The head of the Egypt's Salafi movement says the party will honor the country's 1979 peace treaty with Israel.
The top two Islamist parties in Egypt won an overwhelming majority in the first two phases of the country's parliamentary elections. The Muslim Brotherhood's Freedom and Justice Party is in the lead, but the Salafi al-Nour party is not far behind.
Al-Nour party chairman Emad Abdel Ghaffour said Tuesday at a news conference in Cairo prior to a parliamentary election runoff, "Treaties that Egypt has signed must be upheld, and we intend to respect them."
Party spokespersons told journalists Wednesday the matter was "still being reviewed."
Balancing his statement, Ghaffour also claimed that Israel had not implemented certain clauses in its treaty with Egypt regarding the Arab population which at the time inhabited Judea, Samaria and Gaza, parts of which eventually comprised the Palestinian Authority.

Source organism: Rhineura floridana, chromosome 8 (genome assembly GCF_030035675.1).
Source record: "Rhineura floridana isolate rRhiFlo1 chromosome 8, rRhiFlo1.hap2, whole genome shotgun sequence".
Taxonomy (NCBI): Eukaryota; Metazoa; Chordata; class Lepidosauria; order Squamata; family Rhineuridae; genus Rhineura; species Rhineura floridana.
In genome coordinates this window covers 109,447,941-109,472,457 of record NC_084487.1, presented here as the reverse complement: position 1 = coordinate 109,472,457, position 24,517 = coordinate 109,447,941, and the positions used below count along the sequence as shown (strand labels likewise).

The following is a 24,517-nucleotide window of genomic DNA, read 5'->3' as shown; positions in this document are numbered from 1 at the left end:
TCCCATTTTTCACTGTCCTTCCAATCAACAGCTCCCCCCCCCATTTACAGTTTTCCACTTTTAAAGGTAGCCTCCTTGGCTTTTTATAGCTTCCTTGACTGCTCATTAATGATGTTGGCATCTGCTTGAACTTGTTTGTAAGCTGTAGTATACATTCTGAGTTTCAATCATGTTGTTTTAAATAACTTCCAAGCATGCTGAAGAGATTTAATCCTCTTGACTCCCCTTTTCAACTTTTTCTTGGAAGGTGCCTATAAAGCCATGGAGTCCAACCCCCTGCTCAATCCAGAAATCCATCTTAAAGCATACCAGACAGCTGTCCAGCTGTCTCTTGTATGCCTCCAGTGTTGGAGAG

"There are several clauses that must be enacted in order for the Palestinians to feel they have gained from the peace process," Ghaffour told reporters.
Among the clauses referred to were "a solution to the Palestinian issue, their right to self-determination, self-governance and the creation of a Palestinian state on Palestinian land."
A medical doctor based in Alexandria, Ghaffour also said his party, which adheres to one of the most conservative movements in Islam, would be open to making "changes" to the treaty. However, he did not offer details on what those might be.
Salafi Muslims are committed to the establishment of an Islamic state -- a Caliphate -- based on a legal system under Shari'a (Islamic) law. Al-Nour has thus far garnered some 30 percent of the vote in the first and second phases of Egypt's parliamentary elections, with only one more phase polling nine more districts to go.
The electoral process itself has been anything but peaceful, with protesters demanding the ruling military council expedite its transfer of power to civilian authorities, and thousands of women stepping up this week to protest against military brutality against female demonstrators.